(UCLA June 1, 2016)
This morning, while I was at the library at UCLA, the police announced there was an "active shooter" on campus, and all about 70,000 people on campus got locked in where ever they happened to be. The police call taking this precaution "lockdown".
Everyone checked the internet for news. 2 people had been killed in the Engineering building. No details.
In the library, the student security service went around the floors ordering everyone into the bathrooms and meeting rooms. I drifted off down the stacks of books before anyone could try to herd me into these small spaces.
A student I passed going the opposite direction asked me why I seemed so calm. I answered that it looked like the police were deliberately not giving out any information so as to create panic. Literally hundreds of police from all over the city were now on campus. You could hear shouting from outside the library even up on the 5th floor where we were.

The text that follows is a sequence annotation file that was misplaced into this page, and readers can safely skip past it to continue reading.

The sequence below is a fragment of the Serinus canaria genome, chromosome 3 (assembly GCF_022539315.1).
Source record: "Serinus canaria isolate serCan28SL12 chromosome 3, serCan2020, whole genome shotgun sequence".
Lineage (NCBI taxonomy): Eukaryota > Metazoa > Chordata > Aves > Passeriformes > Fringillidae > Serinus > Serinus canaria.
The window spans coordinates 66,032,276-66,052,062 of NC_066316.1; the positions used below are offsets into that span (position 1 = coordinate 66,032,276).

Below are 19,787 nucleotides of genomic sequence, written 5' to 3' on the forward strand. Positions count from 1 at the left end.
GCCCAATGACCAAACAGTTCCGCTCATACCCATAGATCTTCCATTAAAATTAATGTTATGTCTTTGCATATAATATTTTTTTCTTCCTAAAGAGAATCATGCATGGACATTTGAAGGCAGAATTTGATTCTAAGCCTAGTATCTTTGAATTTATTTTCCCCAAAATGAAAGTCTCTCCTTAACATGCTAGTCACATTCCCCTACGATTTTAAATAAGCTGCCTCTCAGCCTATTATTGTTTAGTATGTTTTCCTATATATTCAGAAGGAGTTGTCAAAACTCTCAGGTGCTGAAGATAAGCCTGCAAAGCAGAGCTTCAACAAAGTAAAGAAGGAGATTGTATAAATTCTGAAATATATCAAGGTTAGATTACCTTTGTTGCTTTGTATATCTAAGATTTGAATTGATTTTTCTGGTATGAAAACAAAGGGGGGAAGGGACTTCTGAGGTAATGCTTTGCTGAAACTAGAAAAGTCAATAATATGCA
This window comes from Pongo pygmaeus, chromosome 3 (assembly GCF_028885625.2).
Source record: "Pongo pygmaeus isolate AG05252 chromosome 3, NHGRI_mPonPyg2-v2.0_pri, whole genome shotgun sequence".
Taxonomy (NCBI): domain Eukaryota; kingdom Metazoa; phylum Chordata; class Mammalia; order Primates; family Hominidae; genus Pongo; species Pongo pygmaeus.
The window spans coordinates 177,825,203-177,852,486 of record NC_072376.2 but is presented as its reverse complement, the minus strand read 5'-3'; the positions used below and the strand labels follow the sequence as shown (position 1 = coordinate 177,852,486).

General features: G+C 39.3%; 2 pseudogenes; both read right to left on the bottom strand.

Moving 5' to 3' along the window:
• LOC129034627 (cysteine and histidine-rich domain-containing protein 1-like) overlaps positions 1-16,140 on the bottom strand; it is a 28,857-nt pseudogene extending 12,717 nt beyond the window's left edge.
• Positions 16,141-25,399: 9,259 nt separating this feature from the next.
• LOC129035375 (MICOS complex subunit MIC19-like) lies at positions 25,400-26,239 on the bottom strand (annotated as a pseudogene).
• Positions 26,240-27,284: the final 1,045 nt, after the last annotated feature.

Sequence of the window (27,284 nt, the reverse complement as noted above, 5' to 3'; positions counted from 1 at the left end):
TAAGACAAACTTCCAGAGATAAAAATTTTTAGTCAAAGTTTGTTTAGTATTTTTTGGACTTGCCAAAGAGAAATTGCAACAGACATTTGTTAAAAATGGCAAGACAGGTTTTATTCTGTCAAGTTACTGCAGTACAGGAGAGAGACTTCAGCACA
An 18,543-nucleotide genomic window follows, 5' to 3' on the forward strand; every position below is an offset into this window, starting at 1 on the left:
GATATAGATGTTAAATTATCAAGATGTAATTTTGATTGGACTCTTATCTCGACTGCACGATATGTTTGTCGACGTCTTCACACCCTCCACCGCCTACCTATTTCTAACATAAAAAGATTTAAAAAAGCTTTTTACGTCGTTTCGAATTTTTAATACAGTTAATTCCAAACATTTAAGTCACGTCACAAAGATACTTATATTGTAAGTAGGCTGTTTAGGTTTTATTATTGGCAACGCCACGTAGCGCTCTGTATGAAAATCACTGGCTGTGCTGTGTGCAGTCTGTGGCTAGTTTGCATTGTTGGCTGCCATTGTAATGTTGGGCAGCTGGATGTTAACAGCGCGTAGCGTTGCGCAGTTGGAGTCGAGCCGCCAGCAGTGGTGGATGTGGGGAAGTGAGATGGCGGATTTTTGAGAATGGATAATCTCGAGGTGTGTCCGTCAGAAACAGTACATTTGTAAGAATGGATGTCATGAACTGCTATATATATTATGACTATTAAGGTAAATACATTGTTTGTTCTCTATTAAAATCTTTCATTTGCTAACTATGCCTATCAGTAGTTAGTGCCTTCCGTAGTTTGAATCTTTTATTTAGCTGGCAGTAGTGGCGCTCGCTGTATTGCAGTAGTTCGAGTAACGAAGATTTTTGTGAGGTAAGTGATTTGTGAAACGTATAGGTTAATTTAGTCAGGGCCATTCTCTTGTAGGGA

I went on with reading (the novel "Elizabeth" by Coetzee, the South African writer). A few minutes later, a SWAT team in riot gear (helmets, armored vests, etc.) moved through the aisles of books on the 5th floor, rifles in their hands. The library's own uniformed security guard arrived saying that there had been a report of "shots fired" on the 5th floor of the library.
Internet news reported that police were emptying the engineering building of students, ordering them out "their hands held in the air". 2 hours later student library security staff arrived on the 5th floor to announce that a SWAT member was outside and wanted everyone to leave the library. That turned out to be untrue. True instead was the "lockdown" was over and people could leave. No more information was given.
It was another hour before the police revealed to the news media that "apparently" there had been a murder suicide; there was some kind of note. Now 5 hours later the police still have not said more.
On the basis of 2 dead bodies being found in the engineering building, along with an apparent suicide note, 70,000 people got locked in buildings and led to believe they were in utmost peril. In many buildings students had barricaded themselves in classrooms blocking up the doors and windows with furniture.